People who present to the hospital for self-harm should be provided with early follow-up care and risk reduction strategies, according to the authors of a new study published in the Lancet Psychiatry, which found that the risk of suicide for these patients was 163.1 per 100,000 person-years.
The findings, from the ongoing Multicentre Study of Self-harm in England, are based on data from 90,614 self-harm episodes involving individuals aged ≥15 years who attended the emergency department of five general hospitals in Oxford, Manchester, and Derby after non-fatal self-harm. Over 16 years of follow-up, 703 patients died by suicide.
The incidence of suicide was 260.0 per 100,000 person-years in men and 94.6 per 100,000 person-years in women. Men were three times more likely than women to die by suicide after self-harm (OR, 3.36; 95% CI 2.77-4.08; P<.0001>
The incidence of suicide was highest in the year after discharge (511.1 per 100,000 person-years), particularly in the first month (1787.1 per 100,000 person-years).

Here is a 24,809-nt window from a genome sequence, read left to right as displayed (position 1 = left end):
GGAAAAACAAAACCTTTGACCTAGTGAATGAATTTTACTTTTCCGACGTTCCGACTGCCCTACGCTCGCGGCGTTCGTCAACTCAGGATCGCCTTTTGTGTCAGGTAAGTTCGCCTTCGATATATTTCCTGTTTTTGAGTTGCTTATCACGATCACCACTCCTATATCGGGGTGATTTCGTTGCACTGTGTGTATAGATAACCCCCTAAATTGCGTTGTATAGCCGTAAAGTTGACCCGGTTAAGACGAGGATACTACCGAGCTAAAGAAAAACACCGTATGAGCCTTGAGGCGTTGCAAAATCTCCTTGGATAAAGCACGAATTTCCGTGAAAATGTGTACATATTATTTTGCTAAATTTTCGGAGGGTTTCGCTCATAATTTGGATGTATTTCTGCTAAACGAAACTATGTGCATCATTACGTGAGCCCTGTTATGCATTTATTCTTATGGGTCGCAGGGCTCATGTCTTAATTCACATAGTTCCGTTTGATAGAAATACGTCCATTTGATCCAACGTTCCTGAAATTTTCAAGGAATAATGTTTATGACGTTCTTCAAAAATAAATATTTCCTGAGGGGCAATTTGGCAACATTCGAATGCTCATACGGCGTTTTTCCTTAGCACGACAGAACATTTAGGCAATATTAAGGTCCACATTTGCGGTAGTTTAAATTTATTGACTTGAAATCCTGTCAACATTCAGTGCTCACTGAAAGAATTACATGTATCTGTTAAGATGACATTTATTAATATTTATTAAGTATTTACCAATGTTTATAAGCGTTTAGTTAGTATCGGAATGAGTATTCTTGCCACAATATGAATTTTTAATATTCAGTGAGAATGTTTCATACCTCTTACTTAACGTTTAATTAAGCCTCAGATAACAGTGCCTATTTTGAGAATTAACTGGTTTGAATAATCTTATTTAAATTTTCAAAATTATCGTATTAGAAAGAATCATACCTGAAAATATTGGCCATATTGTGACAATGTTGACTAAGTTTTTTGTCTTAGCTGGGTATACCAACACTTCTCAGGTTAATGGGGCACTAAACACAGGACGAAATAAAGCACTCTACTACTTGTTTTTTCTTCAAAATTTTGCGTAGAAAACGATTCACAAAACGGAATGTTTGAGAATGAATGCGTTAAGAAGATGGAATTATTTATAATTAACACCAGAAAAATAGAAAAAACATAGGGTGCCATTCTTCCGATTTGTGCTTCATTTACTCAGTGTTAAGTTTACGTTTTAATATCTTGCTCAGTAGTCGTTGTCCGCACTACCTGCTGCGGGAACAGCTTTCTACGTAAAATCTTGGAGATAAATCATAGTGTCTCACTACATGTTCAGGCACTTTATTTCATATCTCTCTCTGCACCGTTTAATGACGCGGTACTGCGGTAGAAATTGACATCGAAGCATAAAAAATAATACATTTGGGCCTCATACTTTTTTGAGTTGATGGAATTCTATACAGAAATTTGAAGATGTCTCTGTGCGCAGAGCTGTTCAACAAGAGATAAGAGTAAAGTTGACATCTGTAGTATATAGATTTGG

Presentations involving both self-injury and self-poisoning were associated with higher suicide risk than self-poisoning alone (adjusted OR, 2.06; 95% CI 1.42-2.99; P<.0001 attempted hanging or asphyxiation and traffic-related acts were associated with a greater risk of suicide than self-poisoning alone.>
Those living in the least deprived areas had a greater risk of dying by suicide after adjusting for sex, age, previous self-harm and psychiatric treatment. The authors say the reasons for this finding merit further research.
The authors say the findings underscore the need for effective clinical management for all patients, which should include both a comprehensive assessment of the patients’ mental state, needs and risks, together with implementation of risk reduction strategies, including safety planning.